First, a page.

Where do we draw the line between public and private behavior? Consider:
The U.S. Court of Appeals for the 9th Circuit issued an opinion last month … that people seeking roommates are shielded from fair-housing laws by the First Amendment’s protection of free association. … The Fair Housing Act prohibits denying housing to someone based on a protected characteristic, such as race or religion. It also prohibits making or publishing discriminatory advertisements for housing. …
Two years ago I undertook a study of 10,000 housing ads posted to Craigslist … 5,000 ads for rentals and 5,000 ads for roommates. … The vast majority of discriminatory ads were taken out by people seeking roommates — that is, by ordinary individuals looking for someone to help share the rent. … Most of the ads expressing a racial, religious or ethnic preference were placed by members of minority groups who were seeking roommates like themselves. …. These people were in violation of the Fair Housing Act and subject to civil prosecution.
Just as it would be abhorrent for the government to prevent people of different races, ethnicities or religions from living together, it would be equally offensive to block people of a shared race, ethnicity or religion from living together. … If the 9th Circuit had ruled differently, the potential for backlash would have been enormous and support for a crucial civil rights law would have been undermined. (more)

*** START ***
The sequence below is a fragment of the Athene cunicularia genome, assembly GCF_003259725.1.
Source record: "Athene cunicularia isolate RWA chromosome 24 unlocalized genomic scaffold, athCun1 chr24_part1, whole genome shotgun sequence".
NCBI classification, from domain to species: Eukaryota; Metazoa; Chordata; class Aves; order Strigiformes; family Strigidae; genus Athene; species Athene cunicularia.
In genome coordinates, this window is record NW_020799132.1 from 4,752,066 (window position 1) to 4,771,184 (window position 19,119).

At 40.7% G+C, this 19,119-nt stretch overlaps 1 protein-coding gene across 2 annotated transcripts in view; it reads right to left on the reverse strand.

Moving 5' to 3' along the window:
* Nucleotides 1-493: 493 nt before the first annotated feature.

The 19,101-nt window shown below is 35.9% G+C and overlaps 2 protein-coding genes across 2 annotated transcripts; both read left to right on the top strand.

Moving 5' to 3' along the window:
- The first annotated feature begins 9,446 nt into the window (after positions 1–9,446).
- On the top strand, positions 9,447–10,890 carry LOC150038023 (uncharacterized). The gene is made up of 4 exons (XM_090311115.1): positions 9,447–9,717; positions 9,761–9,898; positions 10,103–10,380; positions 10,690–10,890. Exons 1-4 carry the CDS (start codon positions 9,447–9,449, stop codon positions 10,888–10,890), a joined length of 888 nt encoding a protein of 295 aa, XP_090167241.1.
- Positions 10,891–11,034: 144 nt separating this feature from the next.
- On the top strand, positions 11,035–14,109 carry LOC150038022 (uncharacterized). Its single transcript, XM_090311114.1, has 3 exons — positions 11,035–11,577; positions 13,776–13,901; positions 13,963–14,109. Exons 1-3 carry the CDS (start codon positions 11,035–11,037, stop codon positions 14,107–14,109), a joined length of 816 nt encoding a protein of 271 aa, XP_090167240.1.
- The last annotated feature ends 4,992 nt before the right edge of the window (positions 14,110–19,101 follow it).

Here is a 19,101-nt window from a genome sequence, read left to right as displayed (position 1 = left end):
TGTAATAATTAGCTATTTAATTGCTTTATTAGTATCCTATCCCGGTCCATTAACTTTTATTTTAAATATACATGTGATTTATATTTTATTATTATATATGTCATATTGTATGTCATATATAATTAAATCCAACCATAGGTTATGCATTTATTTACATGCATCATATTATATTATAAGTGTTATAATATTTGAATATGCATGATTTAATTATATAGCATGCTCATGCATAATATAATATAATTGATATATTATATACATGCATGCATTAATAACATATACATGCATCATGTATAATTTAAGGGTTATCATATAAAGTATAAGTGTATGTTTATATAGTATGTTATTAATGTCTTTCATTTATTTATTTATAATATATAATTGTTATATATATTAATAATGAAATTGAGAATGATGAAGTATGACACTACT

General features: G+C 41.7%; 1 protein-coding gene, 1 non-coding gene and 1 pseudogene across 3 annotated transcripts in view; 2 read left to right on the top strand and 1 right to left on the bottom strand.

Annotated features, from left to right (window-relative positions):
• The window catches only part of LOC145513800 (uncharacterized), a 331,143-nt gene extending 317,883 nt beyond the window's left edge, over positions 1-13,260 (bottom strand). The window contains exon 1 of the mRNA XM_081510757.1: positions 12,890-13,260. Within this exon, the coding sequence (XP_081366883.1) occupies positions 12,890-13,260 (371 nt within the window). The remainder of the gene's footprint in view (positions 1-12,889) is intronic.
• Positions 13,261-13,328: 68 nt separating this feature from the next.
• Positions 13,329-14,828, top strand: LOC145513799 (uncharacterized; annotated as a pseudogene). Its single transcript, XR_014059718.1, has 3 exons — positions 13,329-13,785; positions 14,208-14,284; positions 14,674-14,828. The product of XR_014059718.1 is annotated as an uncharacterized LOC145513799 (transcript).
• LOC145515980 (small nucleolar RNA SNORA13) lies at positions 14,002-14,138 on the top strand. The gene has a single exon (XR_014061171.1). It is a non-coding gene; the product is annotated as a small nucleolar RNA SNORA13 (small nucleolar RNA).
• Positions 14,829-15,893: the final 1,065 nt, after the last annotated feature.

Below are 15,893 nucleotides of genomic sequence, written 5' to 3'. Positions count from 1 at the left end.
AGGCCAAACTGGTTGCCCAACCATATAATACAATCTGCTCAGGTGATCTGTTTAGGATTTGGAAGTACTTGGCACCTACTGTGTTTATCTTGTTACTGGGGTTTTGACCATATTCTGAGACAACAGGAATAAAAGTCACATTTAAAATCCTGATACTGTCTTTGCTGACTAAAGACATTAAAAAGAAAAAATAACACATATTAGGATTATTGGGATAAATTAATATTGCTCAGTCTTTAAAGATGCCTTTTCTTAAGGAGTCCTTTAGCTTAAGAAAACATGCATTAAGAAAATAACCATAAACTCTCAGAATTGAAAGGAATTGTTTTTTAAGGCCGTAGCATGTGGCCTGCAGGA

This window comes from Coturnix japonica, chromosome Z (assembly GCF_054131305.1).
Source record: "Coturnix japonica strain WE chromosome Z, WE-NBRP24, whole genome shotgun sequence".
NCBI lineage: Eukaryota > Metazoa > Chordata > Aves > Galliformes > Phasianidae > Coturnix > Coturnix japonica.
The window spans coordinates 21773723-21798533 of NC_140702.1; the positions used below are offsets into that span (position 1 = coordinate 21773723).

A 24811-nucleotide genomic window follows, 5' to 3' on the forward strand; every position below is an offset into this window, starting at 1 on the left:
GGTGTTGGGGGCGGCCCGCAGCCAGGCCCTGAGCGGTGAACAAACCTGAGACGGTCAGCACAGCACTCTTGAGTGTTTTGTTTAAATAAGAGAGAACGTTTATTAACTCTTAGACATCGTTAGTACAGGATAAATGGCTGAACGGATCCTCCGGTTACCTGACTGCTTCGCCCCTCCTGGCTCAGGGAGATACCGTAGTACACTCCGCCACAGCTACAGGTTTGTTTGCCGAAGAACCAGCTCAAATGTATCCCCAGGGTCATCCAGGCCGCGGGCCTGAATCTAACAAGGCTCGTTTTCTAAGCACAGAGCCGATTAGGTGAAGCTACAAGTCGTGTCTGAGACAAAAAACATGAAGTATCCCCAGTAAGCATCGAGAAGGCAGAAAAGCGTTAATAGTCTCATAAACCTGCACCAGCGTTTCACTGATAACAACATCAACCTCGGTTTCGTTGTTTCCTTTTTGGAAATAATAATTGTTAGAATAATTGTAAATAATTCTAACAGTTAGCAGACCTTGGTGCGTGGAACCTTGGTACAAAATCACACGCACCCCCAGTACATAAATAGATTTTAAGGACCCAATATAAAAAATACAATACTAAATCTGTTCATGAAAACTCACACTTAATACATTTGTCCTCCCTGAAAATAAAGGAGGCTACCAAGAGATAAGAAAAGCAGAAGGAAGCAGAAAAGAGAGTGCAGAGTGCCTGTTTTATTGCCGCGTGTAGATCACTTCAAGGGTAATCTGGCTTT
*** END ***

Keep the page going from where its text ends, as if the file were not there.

Surely the main reason a landlord might care about your race or ethnicity is because your neighbors might care. If your neighbors are willing to pay more to live next to people with a race they like, then your landlord might try to accommodate their preferences. So assuming you’ll have your own private room in any case, what is the difference between apartment-mate and housing discrimination? It is mainly the difference between who you’ll share a bathroom, kitchen, couch, and big TV, and who you’ll share a garage, elevator, laundry room, playground, pool, or exercise room — and of course the bathrooms, kitchens, couches, and big TVs in your lobby and community center. Is this really what we think is the difference between acceptable and unacceptable race discrimination?
I suspect the real difference is that we are willing to blame and punish landlords, who are seen as rich and dominating, but not ordinary people. If we saw Craigslist as similarly rich and dominating, we might blame and punish them as well.
What if a group took an entire floor of an apartment building, declared it all to be a single apartment, and sought the required dozens of “roommates” from a given race? If they did it without the help of a rich firm, they’d probably get away with it. But if a rich firm helped, it would be outrageous racism!
Added 7a: Imagine Romney was revealed to have once rejected an apartment because blacks lived in the neighboring apartment. And imagine Obama was revealed to have rejected a roommate in college because he was white. How different would the resulting scandals be?
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